In "Some -- Work for Immortality --," the beggar stands for the rare people who are able to see that it is better to work for fame or reward after death than money and immediate pleasure in life. The beggar is the broker’s antithesis.
in “Some – Work for Immortality –,” the broker stands for the vast majority of people, who work to make money and for immediate pleasure in life, without thinking about what will come after death. The broker is the beggar’s antithesis.
In "Because I could not stop for Death --," Death is embodied as a rather kind gentleman, gently ushering the speaker to her immortality.
Almost all of Dickinson's poems have a first-person speaker, who is often closely paralleled to Dickinson herself. Although the speaker varies in tone, and sometimes philosophically, she usually seems to be a different manifestation of the same voice, seeing a familiar theme from a new perspective. The problem of identifying a first-person speaker with the poet is a common one, and making assumptions about the poet because of the speaker should not be done without trepidation.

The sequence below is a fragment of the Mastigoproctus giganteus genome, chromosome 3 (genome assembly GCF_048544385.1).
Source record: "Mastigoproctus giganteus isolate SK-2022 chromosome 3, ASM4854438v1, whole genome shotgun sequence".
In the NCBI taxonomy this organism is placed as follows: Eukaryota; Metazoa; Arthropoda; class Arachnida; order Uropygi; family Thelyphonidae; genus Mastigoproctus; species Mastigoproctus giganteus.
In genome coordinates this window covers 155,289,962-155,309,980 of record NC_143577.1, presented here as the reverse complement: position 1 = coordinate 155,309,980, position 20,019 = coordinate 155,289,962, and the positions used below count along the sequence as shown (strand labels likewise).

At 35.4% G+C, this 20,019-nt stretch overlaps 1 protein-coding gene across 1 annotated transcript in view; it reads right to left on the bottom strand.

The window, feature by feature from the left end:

In Dickinson’s poetry, however, there are certainly many hints that, if the speaker is not her, it is at least someone she closely identifies with. Some poems seem to serve as defenses of her choices—her seclusion from society, her devotion to poetry—and some seem to be in reaction to events in her life—her failure to be published, the loss of loved ones.
It would certainly be an oversimplification to read every speaker as Dickinson herself, and there are certainly poems in which the speaker is a character far from Dickinson. It could also, however, be reductive to try to read Dickinson’s poetry without reference to her biography, her letters, her stated beliefs. Though each speaker cannot be equated to Dickinson, Dickinson stands strongly behind all of them, and each seems to embody a part of her, if not the whole.
Emily Dickinson’s Collected Poems Questions and Answers
The Question and Answer section for Emily Dickinson’s Collected Poems is a great
resource to ask questions, find answers, and discuss the novel.
The basic metaphor for this poem is the comparison of a train to a horse. "I like to see it lap the miles and lick the valleys up." The interesting thing in this poem is that the word train and the word horse are never mentioned so the reader has...